Saturday, May 15, 2010

Home and away

Things are hotting up here in Joubs. Life, in a small town can get claustrophobic, especially when you, your husband and your children all 'work' at the same place. The school and the koshuis (the foodhouse - how appropriate!) are consuming us all at the moment.
A month to go until it all closes down, but till then we have to get through
- teething problems at the koshuis (I am being euphemistic here - you understand!)
- writing exams (the children)
- setting exams (L)
- practical drama exams (yours truelly)
- marking tests, tasks and exams (my darling L)

So, last weekend we headed out, L and I. For weeks I had been muttering about needing to be in a city, be amongst people I don't know....
And whining on about seeing the sea, like some landlocked sailor, or wind blown seagull tossed way off course.
A solution presented itself - a meander to Port Elizabeth. We left the children, they had no desire for shops, or even for sea breezes. I am very fond of PE, having grown up there. It is, as someone said, a ten minute city, although many also say that they lose direction there, get lost. I could never get lost, feeling it is only those Capetonian types who are used to steering their vehicles by the rudder of that huge mountain that get disorientated.
Port Elizabeth has only a blue sky horizon, but I love its hills and kloofs gashing their overgrown, green way through its centre, under bridges and cutting relentlessly through suburbs.
I am not a shopper, and I was no sooner in a mall than I wanted out. Out, out to the sea again....the wonderful sea and the sky.
L and I ate fish and calamari and drank wine in a sort of swanky restaurant with a glorious view of the sea, so close we could smell it! And towards the end, with my head light from wine and sea air ,I too leant on the balcony railing as a pod of over 50 dolphins blessed us with their presence. I watched them, as others ran down to the waters edge, and stopped there, unable to get closer. Wonderful, untouchable they were, arching over the waves, unconscious perhaps, but everyone thought they had come just for them, probably, before they headed out to the deep sea.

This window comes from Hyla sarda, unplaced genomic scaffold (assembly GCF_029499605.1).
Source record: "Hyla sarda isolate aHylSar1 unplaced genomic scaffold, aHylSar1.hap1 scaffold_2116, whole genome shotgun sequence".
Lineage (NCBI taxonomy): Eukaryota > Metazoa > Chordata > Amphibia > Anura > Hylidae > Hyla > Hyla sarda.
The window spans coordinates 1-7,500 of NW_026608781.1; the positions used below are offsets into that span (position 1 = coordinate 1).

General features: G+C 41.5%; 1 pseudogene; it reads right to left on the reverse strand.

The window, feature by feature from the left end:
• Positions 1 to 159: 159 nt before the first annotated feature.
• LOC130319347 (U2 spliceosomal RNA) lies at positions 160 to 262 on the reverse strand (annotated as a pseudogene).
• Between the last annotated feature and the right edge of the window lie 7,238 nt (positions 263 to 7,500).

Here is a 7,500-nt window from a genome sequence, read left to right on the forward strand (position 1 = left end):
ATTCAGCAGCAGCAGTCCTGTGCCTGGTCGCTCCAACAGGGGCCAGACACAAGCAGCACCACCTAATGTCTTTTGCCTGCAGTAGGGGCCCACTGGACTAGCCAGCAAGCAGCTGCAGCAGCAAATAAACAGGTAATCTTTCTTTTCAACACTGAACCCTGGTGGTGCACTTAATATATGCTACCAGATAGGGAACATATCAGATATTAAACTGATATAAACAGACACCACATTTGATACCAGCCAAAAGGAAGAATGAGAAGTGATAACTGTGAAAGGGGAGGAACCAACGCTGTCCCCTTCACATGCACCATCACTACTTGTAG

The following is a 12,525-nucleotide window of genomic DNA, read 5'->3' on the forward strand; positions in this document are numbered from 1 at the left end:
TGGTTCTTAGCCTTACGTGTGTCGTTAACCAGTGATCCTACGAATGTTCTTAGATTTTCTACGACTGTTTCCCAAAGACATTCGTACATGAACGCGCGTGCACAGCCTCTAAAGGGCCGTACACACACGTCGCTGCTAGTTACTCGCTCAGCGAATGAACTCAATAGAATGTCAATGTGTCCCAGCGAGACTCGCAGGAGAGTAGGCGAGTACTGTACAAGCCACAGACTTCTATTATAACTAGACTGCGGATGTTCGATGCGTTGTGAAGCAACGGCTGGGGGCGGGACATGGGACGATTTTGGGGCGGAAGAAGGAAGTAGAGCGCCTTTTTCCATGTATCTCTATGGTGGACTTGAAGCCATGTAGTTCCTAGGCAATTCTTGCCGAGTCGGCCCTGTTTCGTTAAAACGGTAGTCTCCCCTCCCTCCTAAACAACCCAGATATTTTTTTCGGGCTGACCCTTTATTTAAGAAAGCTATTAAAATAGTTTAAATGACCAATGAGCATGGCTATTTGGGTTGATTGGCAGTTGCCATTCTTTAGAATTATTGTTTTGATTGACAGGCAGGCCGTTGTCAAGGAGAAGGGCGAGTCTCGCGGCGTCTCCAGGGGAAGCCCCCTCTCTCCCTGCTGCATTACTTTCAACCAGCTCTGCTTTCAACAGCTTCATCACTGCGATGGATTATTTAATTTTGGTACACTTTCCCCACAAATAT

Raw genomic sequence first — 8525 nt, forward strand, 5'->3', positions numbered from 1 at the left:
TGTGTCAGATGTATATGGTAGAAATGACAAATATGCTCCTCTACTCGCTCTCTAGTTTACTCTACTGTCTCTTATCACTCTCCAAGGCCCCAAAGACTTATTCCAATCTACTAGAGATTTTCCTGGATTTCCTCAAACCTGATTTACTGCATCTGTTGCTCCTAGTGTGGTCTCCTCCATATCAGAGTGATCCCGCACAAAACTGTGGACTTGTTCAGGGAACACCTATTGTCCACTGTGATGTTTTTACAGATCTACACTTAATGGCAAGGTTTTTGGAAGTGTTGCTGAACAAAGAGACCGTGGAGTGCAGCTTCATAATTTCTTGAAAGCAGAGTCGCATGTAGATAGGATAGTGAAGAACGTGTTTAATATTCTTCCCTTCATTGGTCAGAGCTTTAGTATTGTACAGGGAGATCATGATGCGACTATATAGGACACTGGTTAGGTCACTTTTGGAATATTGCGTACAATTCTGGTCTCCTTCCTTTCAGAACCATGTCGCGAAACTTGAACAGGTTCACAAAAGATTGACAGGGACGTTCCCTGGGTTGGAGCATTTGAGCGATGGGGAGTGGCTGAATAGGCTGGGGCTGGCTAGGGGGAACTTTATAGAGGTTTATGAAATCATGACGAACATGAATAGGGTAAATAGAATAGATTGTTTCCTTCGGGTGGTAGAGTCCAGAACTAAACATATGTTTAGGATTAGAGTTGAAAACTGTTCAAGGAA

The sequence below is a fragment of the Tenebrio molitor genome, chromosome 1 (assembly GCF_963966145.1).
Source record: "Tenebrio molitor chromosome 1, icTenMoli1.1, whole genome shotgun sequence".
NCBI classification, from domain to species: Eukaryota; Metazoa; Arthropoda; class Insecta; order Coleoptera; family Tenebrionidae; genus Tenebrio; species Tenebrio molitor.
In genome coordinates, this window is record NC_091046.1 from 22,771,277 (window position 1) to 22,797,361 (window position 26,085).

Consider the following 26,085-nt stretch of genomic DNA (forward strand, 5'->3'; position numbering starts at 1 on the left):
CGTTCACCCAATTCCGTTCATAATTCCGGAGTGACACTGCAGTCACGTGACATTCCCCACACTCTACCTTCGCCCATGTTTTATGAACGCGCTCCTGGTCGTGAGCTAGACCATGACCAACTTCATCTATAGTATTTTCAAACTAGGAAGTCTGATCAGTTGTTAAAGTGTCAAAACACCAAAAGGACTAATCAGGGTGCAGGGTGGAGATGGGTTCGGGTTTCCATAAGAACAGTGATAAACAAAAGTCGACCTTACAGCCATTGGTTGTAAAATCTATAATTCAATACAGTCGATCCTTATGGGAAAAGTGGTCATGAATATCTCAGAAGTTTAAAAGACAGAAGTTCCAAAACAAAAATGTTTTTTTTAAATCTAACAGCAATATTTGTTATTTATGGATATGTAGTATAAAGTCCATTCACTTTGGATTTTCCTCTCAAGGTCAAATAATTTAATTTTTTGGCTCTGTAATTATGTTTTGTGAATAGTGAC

Anyway Port Elizabeth was never going to be big enough for me right now. I think I have a longing for a place like London, Paris, maybe even New York!

But nothing like that is possible right now, so we returned, having found a Twee Rivieren friend parked in the carpark next to us. Home was definitely not far away.

This weekend was the Krakeel Bazaar. The dominee told us it is not to be missed. That morning we took too long, arriving at 11 when it had started at 10. Just about everything was sold out. But Krakeel is a pretty place, apart from its entrance through the poverty area, but the houses are quainter that Joubertina, the church hall all old stone, with a huge shady tree. We bought braaivleis and roosterbrood, all other tables were stripped bare, everything having miraculously vanished. Still, the company was good (Krakeel attracts, it seems, some 'kunstig' folk ), and we settled down on kitchen chairs outside - like so many people in Provence, and waited for the auction to begin. It was an amusing one, obviously providing an event whereby the locals can make largish donations to the church by paying R700 for a very ordinary tart, or R250 for a bottle of outlandish green witblitz.
A friend of ours bought one of those bottles, and we all sniffed it, before the daring amongst us sipped some from the bottle lid ( the sun was only just over the yardarm...) They declared themselves disappointed, the sip not having delivered the expected kick of a mule. They muttered that they expected that only peppermint flavour had been used - the dominee was particularly down at the mouth!

We had to leave early, exam papers awaited us.
It might not be New York, I thought to myself, but in terms of a cultural experience this life rates quite highly.
Tucking into my cold chop and roosterbrood at home I felt quite satisfied, and determined to have some of that green poison next time I visit!

Thursday, May 06, 2010